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What’s in your Grass-Fed Whey Protein?

Generally, when people look at the nutrition and ingredient information on a tub of whey protein, they’re pretty much concerned with once thing: the protein content. And, really, this makes sense. After all, it is a protein supplement. Knowing this, manufacturers do all they can to up the concentration of that all-important macronutrient in hopes of attracting and keeping customers. There’s a pretty significant problem with this approach, though. Whey is about much more than protein.

Or, at least, it should be. This is especially true of grass fed whey protein which is particularly rich in several powerful nutrients. What’s in your grass-fed whey protein? And why should you be concerned about more than just the concentration of protein in your whey?

Making Sacrifices

Before we really delve into the forgotten nutrients in whey, however, it’s important to understand the balance involved in the production of these supplements. When milk is first separated into its liquid and solid portions, the liquid is dehydrated and becomes whey protein concentrate. (The solids either become cheese or casein powder, but that’s another topic for another day.) At this point, the whey is typically about 60 to 75 percent protein – with fats, carbohydrates and micronutrients making up the rest.

In order to make their product appear superior, then, manufacturers need to find ways to increase the concentrations of protein in their particular powder. To do that, all those other nutrients – be they macro or micro – have got to go. This is where whey isolates come from.

So now that we understand that high protein concentrations are achieved by removing fats, carbs and such, we are faced with another question: What are we missing?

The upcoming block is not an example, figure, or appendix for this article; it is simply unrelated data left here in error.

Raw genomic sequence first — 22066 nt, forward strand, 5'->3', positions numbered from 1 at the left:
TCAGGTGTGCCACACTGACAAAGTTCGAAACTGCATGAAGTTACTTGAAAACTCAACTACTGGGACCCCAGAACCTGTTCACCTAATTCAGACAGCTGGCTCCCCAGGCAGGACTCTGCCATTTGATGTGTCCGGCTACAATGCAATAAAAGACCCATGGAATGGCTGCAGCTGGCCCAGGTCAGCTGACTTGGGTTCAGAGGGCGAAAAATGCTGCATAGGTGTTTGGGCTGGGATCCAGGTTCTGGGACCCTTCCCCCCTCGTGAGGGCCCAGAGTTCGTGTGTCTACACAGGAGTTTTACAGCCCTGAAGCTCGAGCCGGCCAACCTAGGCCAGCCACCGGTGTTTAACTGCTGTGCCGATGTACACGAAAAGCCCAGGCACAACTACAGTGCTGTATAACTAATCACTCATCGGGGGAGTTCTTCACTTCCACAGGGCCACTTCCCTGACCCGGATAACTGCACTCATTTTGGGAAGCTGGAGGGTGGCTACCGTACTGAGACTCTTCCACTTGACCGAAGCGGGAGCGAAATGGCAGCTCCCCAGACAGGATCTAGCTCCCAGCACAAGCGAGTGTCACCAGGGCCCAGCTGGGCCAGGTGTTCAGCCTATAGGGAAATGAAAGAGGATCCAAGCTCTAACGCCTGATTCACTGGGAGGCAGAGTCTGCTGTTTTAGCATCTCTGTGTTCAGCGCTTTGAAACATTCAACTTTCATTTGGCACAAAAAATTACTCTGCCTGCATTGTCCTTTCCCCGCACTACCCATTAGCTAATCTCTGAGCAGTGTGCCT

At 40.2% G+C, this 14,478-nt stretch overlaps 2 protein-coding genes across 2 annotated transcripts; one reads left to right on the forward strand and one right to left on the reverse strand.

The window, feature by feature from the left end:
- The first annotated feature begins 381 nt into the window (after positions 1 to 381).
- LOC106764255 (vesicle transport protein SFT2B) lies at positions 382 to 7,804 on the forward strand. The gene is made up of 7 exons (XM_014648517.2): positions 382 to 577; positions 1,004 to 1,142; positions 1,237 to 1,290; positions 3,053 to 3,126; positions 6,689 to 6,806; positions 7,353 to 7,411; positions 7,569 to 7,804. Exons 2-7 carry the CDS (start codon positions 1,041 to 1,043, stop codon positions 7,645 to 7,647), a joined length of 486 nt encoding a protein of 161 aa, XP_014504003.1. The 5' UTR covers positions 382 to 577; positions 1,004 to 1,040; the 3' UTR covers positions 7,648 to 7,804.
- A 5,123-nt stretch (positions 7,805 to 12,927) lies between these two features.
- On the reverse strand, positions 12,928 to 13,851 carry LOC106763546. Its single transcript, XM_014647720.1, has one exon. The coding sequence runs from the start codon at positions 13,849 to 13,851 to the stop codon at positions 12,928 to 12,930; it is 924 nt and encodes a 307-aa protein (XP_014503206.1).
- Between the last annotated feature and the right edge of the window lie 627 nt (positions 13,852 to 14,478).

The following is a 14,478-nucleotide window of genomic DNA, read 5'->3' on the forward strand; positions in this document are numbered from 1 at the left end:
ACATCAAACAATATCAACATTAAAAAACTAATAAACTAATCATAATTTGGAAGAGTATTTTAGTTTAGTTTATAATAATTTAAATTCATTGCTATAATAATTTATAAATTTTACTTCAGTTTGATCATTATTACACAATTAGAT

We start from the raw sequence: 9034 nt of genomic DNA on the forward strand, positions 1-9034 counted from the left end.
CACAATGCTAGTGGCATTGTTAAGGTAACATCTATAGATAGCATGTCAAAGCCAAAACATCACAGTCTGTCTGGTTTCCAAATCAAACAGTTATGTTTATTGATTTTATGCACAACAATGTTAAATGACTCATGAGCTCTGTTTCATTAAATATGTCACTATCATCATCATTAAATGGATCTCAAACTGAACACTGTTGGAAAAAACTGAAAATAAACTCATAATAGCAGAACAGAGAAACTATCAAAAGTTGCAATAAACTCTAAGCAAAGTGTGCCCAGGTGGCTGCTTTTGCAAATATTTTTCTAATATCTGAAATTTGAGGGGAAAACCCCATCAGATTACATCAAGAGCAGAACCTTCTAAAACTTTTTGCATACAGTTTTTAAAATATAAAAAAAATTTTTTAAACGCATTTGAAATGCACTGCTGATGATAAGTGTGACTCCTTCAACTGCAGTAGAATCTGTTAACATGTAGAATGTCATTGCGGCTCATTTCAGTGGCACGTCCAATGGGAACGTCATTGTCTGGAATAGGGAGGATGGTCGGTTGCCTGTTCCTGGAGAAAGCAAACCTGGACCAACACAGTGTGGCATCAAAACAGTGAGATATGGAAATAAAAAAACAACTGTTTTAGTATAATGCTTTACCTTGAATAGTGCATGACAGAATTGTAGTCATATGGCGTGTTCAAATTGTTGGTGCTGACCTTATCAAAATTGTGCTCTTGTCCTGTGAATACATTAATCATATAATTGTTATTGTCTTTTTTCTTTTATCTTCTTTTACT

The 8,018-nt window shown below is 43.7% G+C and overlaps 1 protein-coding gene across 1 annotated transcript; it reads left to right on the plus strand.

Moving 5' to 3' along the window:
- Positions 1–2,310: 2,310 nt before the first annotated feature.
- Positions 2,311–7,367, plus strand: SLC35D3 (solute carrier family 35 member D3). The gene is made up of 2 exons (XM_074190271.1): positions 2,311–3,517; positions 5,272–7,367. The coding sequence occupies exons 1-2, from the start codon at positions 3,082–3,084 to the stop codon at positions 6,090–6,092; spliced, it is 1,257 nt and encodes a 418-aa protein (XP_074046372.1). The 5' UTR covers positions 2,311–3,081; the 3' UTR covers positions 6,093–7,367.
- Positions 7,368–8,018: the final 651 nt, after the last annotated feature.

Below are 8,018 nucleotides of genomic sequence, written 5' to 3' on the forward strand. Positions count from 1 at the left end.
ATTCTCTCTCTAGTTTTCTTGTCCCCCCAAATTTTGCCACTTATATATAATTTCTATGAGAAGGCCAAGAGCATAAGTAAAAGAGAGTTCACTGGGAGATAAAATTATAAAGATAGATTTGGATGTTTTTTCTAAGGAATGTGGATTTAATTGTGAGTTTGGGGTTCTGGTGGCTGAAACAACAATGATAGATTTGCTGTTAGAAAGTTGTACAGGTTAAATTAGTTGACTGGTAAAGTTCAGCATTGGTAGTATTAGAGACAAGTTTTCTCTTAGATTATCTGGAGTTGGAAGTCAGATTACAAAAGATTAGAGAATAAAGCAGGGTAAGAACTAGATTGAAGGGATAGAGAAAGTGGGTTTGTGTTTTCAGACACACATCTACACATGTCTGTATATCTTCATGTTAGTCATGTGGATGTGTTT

The Good Stuff

There really is an impressive array of other nutrients that often get ignored in whey and, as mentioned, these are especially high in grass-fed whey protein.

Like all complete proteins, whey is rich in a unique class of amino acids called Branched Chain Amino Acids or BCAAs. These three amino acids play particularly vital roles in a variety of systems but as especially important in muscle building and recovery. When it comes to whey, the BCAA leucine is present in impressively high concentrations compared with other foods. Off the three BCAAs, leucine is the most thoroughly studied on its own and appears to be the primary source of the benefits that are normally associated with the full BCAA mixture.

Grass-fed whey also contains high levels of the amino acids cysteine, glycine and glutamate which are key ingredients needed for your body to create glutathione – a powerful antioxidant that appears to control the activity and production of many other antioxidants in your body. While other protein-rich foods also contain these raw ingredients, grass fed whey is unique in that it also carries glutamylcysteine – a form of bonded cysteine and glutamate that has a powerful influence on glutathione levels. It’s important to note that glutamylcysteine is extremely fragile and is destroyed in excessive processing.

While it might seem like a good thing to get rid of the fat in whey, the truth is that many valuable nutrients are bonded to that fat and leave along with it. These substances, such as phospholipids, phosphatidylserine, immunoglobulins, lactoferrin and alpha lactalbumin, are incredibly important for supporting a healthy immune system and allowing your body to properly metabolize other nutrients. In the case of grass-fed whey, this is an especially noticeable loss because – compared to that produced by grain-fed cows – this powder is high in healthy omega-3s and conjugated linoleic acid (CLA) fats.

Read More:
Is Organic Whey Protein Healthier?
The Cold-Processed and Raw Whey Protein Difference
How Whey Protein is Produced

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